Acknowledging Sadness is Brave
How many times have you tried to bottle up or mask sadness? Ever since we were little, society has told us that we can’t afford to be sad, we have to be brave. We have to be strong at all times, we cannot falter, we don’t learn anything from sadness. Society tells us happiness is the only desirable, healthy emotion. But contained happiness, of course: nothing euphoric.
Of course sadness is an emotion with a negative value, but… what if we turn it into an emotion that does something positive for us? Acknowledging sadness is hard, but what if we did it and learned from it? Instead of bottling it up, what if we gave it some space?
Acknowledging sadness: a basic emotion
The loss of a family member, a breakup, losing a job, illness, when we don’t meet our own expectations… these are some of situations that often leave us sad. It may not be an instantaneous sadness, because at first what comes out is anger against toward whatever forces caused our loss.
There is a very important difference between sadness and depression. The latter is not an emotion. Rather, it is a disease that lasts beyond a specific event or moment. In addition, for a diagnosis there must be a state of sustained and more intense sadness along with other symptoms. Despite this difference, which is very important, sadness is seen as similar to depression, so people try to “get better” from it.
With depression, you’re not just very sad for a time, but also experience sleep disorders, an inability to get pleasure out of activities you previously enjoyed, a lack of desire in your daily activities, loss of concentration, feelings of guilt. If this is you, it is time to seek professional help.
However, sadness in itself, as an emotion, is a unique opportunity to get to know ourselves. An emotion that some studies relate to greater activation in our body to help us respond after a loss. In addition, it is an emotion that needs support and the help of loved ones, not clinical treatment.
Acknowledging sadness… the meaning of tears
In spite of all the tears us human beings have shed, we still don’t fully understand the mystery they contain. Still, all studies suggest that, as the social beings that we are, their job is that of liberation and communicating our need for comfort.
It’s normal for there to be a complex web of emotions when we cry, not just one. The circumstances in which we cry are also quite varied. We may cry out of happiness, empathy with people around us, out of anger, or when watching a moving film. Each tear tells a story that matters.
Containing our tears or seeing crying as bad doesn’t make us stronger or better people. We’re simply behaving based on what others may say about us. And at this point we must ask ourselves, has that person never cried? If they haven’t, something isn’t working correctly.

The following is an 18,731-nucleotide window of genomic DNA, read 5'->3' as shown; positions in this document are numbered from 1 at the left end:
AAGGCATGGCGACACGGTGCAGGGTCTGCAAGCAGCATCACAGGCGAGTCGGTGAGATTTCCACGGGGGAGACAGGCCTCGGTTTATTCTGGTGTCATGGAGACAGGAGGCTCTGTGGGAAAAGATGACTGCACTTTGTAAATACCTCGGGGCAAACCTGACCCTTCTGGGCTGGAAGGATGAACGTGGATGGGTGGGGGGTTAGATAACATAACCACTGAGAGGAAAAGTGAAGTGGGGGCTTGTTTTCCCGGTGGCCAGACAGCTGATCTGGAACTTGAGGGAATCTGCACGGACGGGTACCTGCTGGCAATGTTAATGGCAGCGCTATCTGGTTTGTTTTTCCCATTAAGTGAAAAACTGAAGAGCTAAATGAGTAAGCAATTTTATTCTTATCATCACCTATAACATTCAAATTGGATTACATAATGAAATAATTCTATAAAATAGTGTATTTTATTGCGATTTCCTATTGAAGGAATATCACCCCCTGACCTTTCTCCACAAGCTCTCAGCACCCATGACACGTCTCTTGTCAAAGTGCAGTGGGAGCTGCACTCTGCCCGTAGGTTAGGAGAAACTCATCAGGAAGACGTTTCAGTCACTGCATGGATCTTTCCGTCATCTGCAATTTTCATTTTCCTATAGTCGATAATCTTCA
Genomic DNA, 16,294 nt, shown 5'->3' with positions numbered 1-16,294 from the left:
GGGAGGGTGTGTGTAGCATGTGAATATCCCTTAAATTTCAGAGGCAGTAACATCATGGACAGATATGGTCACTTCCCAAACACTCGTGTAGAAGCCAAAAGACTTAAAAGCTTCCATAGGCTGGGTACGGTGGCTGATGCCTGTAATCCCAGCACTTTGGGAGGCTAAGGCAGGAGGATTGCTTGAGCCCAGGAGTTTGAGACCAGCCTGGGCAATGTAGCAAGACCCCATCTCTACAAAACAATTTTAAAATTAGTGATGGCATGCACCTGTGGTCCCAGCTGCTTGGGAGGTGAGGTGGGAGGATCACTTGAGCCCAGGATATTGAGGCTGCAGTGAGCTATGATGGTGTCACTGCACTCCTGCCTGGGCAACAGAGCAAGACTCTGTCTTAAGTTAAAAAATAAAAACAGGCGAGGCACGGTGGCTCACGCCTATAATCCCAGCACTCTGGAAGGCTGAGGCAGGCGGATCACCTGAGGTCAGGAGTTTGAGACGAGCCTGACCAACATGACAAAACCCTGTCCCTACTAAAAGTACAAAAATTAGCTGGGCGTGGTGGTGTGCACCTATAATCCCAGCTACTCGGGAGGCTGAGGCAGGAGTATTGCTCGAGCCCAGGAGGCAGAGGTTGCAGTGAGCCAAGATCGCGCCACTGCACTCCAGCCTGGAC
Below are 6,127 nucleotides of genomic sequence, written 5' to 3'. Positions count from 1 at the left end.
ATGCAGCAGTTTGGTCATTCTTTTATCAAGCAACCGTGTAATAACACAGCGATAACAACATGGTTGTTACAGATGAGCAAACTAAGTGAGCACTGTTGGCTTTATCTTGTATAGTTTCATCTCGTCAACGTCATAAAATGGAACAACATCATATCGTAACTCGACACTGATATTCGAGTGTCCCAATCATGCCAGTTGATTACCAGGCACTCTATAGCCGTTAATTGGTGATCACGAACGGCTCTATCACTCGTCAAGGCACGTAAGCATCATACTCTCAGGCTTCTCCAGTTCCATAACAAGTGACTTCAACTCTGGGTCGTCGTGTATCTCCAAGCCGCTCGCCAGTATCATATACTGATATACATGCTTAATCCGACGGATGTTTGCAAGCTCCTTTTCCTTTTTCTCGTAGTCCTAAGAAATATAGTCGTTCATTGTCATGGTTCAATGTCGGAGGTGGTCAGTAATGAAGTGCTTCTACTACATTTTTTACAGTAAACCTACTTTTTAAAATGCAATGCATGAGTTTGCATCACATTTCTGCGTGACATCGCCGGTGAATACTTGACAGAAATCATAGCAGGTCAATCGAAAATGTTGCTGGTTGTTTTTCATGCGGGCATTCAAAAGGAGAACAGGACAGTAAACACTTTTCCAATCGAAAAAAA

Crying calms us down, lowers our anxiety levels, and makes us breathe better. Shedding tears is an act of being true to our own feelings and it connects us with others. To top it off, it also gets rid of bacteria, thereby protecting our body. So what’s wrong with them?
“Don’t cry, be strong,” when we’re not acknowledging sadness
If you cry easily, how many times in your life has someone chastised you for it? Saying you have to be strong, that crying is for weak people, you’re being ridiculous or, even worse, that you’re childish because of it. Unfortunately many of us hear it so much that we ourselves have come to internalize it. W e have become censors of our own tears.
That said, we can understand sometimes why they tell us these things. Maybe they don’t have bad intentions. After all, they’re words we hear and learn all our lives. They’re in our repertoire. We share them automatically, without noticing it.
However, as we’ve said, these trite phrases are not harmless. The acceptance and socialization of this message will then feed new generations who come after us. Children are usually quick to adopt this censorship, as if it were a necessary step towards adolescence and adulthood.
We have a responsibility: acknowledging sadness and understanding the role of all our emotions, whatever their value. It’s about accepting them and letting them breathe so that they can play their healing or motivational role.
On the other hand, theoretically it can be very educational to separate our emotional part from our logical part. But at the functional level we cannot forget that these processes tend to intermingle, ending up with a very different whole than just the sum of its parts.
In short, sadness is one of our emotions and, used well and thoughtfully, it’s one of our greatest allies. So don’t make it into an enemy and fight it, because all it will give you is even more discouragement and suffering.